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7:30 a.m.-8:00 p.m.

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Holiday Hours — Presidents' Day & Weekend

In observance of Presidents' Day, the Library will have reduced hours all weekend. On Saturday and Sunday, February 13th and 14th, the Library will be open Noon — 8 p.m., and on Monday the 15th from Noon — Midnight.

Night Against Procrastination

Food, study tables, drawings, yoga, zumba, and faculty to help you prepare for finals! Join us on Wednesday, February 24th, from 6:00 - 12:00 PM at the Ames Library. Read more on the blog

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Creative Conversations

Join us on Thursday February 18th, at 12-12:50 p.m. in the Library Reading Room, to hear Drs. Amy Robertson and Rachel Scherr discuss their recently edited book "'Responsive Teaching in Science and Mathematics." They will unpack the definition of "responsive teaching," sharing themes and examples from their book. Light snacks will be provided.

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Write @ the Library!

Need some help writing your final papers? Come to "Write @ the Library!" The SPU Writing Center will be set up behind the Library Reference desk with lots of ideas and resources to help you start, write, revise, and finish your paper. 

Bring in your papers all quarter on Wednesdays, from 4-6 p.m.

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Orbis Cascade Alliance

The SPU Library is a member of The Orbis Cascade Alliance of college and university libraries in Washington, Oregon, and Idaho. Students, faculty, and staff have access to more than 28 million items in the combined collections. Read more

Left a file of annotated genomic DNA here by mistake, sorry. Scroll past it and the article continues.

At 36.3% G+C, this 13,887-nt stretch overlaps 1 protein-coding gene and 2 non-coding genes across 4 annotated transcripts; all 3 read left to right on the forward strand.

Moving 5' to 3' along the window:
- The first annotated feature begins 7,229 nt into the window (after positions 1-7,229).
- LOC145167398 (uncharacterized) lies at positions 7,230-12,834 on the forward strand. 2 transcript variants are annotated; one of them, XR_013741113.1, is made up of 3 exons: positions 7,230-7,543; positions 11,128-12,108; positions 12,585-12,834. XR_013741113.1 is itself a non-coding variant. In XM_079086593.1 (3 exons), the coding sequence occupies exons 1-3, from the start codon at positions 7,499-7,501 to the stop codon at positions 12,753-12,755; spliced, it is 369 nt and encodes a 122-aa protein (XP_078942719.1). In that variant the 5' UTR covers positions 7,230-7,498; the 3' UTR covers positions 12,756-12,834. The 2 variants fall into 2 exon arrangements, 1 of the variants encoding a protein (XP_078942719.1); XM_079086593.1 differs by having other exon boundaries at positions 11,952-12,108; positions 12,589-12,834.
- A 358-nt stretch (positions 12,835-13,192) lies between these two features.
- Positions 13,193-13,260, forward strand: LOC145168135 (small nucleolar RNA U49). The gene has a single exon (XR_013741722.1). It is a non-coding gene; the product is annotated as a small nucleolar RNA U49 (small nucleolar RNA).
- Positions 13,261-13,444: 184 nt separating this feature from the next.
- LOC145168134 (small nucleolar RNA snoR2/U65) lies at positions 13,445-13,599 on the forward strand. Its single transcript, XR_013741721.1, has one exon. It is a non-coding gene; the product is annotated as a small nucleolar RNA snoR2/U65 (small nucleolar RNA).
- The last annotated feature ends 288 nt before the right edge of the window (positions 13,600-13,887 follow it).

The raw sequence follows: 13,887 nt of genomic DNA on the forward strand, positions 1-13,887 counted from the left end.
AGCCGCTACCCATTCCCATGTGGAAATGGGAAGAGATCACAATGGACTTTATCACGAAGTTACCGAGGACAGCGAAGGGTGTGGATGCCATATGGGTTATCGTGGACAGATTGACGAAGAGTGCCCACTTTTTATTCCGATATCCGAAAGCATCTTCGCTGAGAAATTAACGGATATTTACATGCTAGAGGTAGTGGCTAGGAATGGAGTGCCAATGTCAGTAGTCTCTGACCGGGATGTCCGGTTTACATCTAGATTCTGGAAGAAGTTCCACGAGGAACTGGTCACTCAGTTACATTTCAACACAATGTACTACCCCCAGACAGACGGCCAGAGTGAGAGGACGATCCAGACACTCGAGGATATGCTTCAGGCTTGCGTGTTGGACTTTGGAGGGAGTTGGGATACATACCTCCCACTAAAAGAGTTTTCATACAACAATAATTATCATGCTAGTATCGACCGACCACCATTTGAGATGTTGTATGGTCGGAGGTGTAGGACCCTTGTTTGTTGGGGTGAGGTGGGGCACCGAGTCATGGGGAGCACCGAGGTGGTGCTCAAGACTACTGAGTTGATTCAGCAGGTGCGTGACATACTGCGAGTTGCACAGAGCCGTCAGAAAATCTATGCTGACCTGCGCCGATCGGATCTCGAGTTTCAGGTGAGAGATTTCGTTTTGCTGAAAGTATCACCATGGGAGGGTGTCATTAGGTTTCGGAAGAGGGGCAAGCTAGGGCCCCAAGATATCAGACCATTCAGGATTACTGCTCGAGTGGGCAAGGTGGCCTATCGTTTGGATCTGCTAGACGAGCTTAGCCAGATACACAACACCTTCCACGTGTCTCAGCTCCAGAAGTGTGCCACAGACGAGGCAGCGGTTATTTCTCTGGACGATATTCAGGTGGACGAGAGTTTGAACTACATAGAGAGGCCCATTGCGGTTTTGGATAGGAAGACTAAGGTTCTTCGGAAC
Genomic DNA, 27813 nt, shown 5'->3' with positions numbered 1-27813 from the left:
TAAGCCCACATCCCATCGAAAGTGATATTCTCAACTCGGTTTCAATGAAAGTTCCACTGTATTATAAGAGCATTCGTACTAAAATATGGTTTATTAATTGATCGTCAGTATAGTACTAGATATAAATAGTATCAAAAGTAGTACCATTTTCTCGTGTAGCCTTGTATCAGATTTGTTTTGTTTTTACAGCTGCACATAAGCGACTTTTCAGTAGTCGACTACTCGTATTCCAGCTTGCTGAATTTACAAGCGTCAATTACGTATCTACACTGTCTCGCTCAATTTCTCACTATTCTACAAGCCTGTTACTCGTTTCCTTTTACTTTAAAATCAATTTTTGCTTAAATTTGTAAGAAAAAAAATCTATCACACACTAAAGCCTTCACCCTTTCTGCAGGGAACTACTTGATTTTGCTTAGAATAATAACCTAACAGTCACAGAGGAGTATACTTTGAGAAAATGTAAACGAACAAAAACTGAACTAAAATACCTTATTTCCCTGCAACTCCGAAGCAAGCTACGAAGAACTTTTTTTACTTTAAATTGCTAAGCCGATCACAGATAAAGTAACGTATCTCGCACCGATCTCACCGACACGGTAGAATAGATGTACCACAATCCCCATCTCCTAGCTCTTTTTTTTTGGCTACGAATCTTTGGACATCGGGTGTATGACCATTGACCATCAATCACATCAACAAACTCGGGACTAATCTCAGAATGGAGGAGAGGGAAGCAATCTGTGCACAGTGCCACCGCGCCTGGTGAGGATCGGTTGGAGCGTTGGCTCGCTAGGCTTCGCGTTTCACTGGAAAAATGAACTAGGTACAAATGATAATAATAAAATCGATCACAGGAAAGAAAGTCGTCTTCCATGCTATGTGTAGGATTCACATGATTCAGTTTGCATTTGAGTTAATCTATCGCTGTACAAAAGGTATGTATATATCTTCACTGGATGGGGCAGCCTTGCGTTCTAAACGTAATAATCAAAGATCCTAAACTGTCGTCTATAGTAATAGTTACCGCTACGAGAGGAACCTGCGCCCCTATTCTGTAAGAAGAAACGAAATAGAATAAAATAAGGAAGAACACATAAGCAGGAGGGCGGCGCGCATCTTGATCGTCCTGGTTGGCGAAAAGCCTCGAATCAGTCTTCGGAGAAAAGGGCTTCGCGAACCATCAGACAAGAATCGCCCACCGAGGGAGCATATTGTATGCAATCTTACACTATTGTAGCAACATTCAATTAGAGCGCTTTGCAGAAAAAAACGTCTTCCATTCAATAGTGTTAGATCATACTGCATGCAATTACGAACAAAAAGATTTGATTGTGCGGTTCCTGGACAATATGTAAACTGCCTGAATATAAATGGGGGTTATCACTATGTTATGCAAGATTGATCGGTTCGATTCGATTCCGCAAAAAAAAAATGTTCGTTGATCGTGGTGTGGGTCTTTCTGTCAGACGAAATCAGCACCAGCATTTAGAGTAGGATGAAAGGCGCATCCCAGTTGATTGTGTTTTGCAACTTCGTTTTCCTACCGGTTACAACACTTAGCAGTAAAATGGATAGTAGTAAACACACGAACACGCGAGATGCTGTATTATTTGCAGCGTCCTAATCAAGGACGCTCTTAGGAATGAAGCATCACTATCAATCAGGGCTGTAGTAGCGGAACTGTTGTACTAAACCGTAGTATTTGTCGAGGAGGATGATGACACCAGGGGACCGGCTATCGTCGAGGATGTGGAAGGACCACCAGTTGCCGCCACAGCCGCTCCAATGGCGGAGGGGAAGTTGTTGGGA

Featured Book

The Art and Thought of John La Farge : book cover image

The Art and Thought of John La Farge: Picturing Authenticity in Gilded Age America, by Katie Kresser

Call Number: N6537.L28 K74 2013 (General Collection)

In The Art and Thought of John La Farge: Picturing Authenticity in Gilded Age America, Professor of Art History Katie Kresser brings attention to the enigmatic painter John La Farge, whose work and philosophy offered a counter to the emerging consumer culture of his day. By drawing comparisons between La Farge and several of his more famous friends (such as James Whistler and Henry Adams), Kresser shows us how La Farge set up shop on paradoxical ground, wedged between static traditions and the new totalizing subjectivities on offer, all in pursuit of “the Real.” La Farge is less remembered than he ought to be, and this book reveals him as an unforgettable figure: a man in soft-footed dance with authenticity.

This title can be found on the second floor, in the General Collection

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